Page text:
Tag Archives: theatre

Writer, Critic, Reviewer, Spy

23 Nov
Image by

Image by Justin Jensen, shared under a Creative Commons Licence

It started, as these things so often do, with an email.

“I’ve had an email from a solicitor about you…” chirped my editor.

The walls started closing in.

“Oh God no!” screamed a voice in my head, “You’re getting sued for real this time, head for the hills, go live in a cave, you’re absolutely fucked!” shrieked the voices of my deepest, darkest thoughts fears.

I looked at the email again, gazing at the words that my lovely editor had typed a few minutes before.

“..details below.” He added.

I replied and we gossiped for a while. Unsolicited emails from solicitors are rarely welcome, we agreed, and they are not to be trusted, we reasoned.

I scrolled down to read the original message.

My jaw clenched.

The email was from a solicitor who worked for a local firm. He couldn’t give me too much detail at this stage, he said, but he wanted to speak to me regarding a review I’d written some time before, and he specifically wanted to know more about the physical condition of an actor that had made some kind of injury claim against his client.

“Do you have a number which I could contact you on this afternoon or tomorrow afternoon in order to briefly discuss this matter?”

My jaw clenched again.

The actor and the name of the show hadn’t been supplied, but surely, my review of the show was enough? What had I said about this actor to make this solicitor take interest in me?

I’m used to people cutting and pasting bits of my review to be used on posters; I’ve had people email me asking me to justify my reviews. I’ve worked with editors who have eviscerated my words to make my reviews more positive, and sometimes, more negative.

These are all things that happen, these are things that I can handle, but a solicitor asking me questions about an unnamed actor for an anonymous client? That’s new. It puts me in an awkward position; not commentator, not critic, but informer; spy.

Feeling uncomfortable, I emailed the solicitor, asking for the name of the play. I briefly considered ignoring their request, but I knew that if I did, they would just keep emailing my editor, until they got an answer.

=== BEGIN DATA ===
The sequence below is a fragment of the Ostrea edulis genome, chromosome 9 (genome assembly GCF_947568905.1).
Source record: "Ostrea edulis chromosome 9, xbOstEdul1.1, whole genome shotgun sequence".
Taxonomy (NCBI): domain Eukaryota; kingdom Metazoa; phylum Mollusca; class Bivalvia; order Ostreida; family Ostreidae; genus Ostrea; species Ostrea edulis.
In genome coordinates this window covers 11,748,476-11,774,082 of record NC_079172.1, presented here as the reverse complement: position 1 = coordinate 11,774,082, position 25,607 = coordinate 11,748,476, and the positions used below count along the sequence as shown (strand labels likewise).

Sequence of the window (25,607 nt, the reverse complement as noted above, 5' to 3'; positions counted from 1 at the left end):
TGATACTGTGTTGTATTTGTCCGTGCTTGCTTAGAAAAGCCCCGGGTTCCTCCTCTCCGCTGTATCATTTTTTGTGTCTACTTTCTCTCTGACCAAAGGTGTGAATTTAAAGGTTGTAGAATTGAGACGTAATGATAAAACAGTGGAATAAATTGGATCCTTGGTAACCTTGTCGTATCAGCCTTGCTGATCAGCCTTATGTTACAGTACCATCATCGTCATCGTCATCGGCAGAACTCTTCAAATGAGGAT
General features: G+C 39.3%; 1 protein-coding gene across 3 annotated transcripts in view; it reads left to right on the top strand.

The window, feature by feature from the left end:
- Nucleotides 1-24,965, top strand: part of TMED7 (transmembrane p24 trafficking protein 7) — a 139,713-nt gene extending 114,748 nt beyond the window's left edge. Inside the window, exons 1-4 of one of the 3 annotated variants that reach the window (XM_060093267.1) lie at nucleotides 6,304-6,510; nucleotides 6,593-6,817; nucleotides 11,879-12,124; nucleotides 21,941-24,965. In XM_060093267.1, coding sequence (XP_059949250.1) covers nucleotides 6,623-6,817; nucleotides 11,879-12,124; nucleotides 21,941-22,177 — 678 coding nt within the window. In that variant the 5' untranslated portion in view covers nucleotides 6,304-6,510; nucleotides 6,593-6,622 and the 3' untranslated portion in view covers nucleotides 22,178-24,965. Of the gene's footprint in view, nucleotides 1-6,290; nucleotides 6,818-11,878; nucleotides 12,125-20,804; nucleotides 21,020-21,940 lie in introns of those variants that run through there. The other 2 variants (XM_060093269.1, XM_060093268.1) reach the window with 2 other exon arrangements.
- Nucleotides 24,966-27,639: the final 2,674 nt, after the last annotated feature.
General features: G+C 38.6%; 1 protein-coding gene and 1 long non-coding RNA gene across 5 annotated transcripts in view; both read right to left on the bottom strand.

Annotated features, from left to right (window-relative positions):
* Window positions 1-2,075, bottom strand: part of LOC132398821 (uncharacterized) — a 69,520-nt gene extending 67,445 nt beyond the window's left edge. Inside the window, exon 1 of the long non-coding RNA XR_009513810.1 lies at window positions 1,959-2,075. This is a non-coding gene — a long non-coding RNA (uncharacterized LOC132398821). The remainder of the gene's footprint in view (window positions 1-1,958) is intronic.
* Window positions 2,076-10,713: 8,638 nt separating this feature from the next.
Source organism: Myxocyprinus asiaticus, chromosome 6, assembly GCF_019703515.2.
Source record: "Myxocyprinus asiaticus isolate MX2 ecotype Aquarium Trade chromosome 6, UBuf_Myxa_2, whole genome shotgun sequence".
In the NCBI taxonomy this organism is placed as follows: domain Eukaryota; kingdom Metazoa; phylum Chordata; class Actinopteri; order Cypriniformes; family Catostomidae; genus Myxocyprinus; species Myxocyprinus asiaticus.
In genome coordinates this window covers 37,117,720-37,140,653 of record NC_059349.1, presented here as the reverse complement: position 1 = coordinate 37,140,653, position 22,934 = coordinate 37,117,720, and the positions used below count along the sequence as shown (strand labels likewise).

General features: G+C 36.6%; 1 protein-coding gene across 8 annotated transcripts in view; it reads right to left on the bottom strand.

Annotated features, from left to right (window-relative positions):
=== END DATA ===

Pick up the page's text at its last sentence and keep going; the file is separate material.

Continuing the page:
They replied quickly, giving me the name of the show and the actor. I remembered the show; it had been performed over 18 months before, but I had to think about the actor. I recognised their name, but had they been in that play?

I dug out and re-read my review. I’d written half a sentence about the actor, praising their brief appearance on the stage in what had been a minuscule role (they only appeared in the second act).

I contacted other critics, had this happened to them?

No, said one. Never, not in all my years of reviewing.

This sounds well dodgy, said another, avoid at all costs.

Why are they contacting you? Said a third critic.

That puts you in an awkward position, They concluded.

I’ve always said that I write for the reader, but who is the reader? I always assumed that they were a theatregoer, but what if there was something more sinister behind that? A critic, by nature, is an observer, so their loyalty is to their publication and its readers. If I do this, I can’t claim to be neutral.

I closed my eyes and I saw a snake in the grass. I watched the blades part as it slithered through an overgrown garden towards me. He was the snake. If I agreed to a phone call, he would coil himself around me and I would be his.

I opened my eyes and typed a quick response.

“Unfortunately, I cannot expand upon what I have said in my review, and as I have no knowledge of this actor beyond that, I cannot help you on this occasion.”

He replied within minutes:

“Should you decide that you remember the performance of [REDACTED] on this occasion, I would be looking to ask you some brief questions as to [THEIR] range of movement and your general impressions as to [THEIR] physical state during that performance. This should take no more than 10 or 15 minutes over the phone.”

He just needs 10 -15 minutes.

He wants me to spy on someone I don’t know. He wants me to be biased against this person.

I cannot and will not do that.

“Please feel free to contact me should you wish to discuss matters further, and I hope you have a nice day.”

I closed my eyes and watched the snake slither into the undergrowth.

I opened my eyes.

I closed my email.

I had a wonderful day.

 

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Every thought I had watching Waiting for Godot

23 Sep

 

Waiting for Godot image by Mike Steele

Waiting for Godot image by Mike Steele

 

Ooh, what a set. I’ll take some notes.

The woman next to me is a fidget.

Writing, writing, writing.

The woman next to me is far too interested in my notebook.

Curtain up, hurrah!

I’m going to call the woman next to me Valerie.

 

Oh no, it’s one of those mesh curtain things. I hope the whole show isn’t behind this.

Did I spell that right?

Ah, good.

Oh, Valerie, do stop your fidgeting.

Writing. Scrawl. I hope I can read this later.

Valerie, this is MY notebook. Please stop trying to lean into me to read it.

Valerie. Valerie. I need the arm to rest on, please just move slightly.

Valerie…Valerie…if you could just share the….Valerie…

Look, there’s Bill Paterson.

Ha, ha. My old flatmate said Bill Paterson’s Scottish accent was the worst she’d heard.

 

Oh, Brian, lovely Brian with the twinkly eyes.

My flatmate didn’t think he was Scottish.

Bill Paterson! Not Scottish!

I laughed.

Where’s the line about the bicycle wheels?

“You haven’t got a bicycle!” Brilliant.

 

Oh, that’s Endgame. I like Waiting for Godot better than Endgame, sorry, Samuel.

Well, I like Endgame, I saw the Theatre Workshop production of it.

 

You know, this is a really lovely set.

What happened to Theatre Workshop?

Oooh, it’s him fae that thing.

I know him, I know him. So many faces, so many plays, but I know him.

It’s whatshisname.

He looks like the guy that played Scrooge in the NTS’ A Christmas Carol.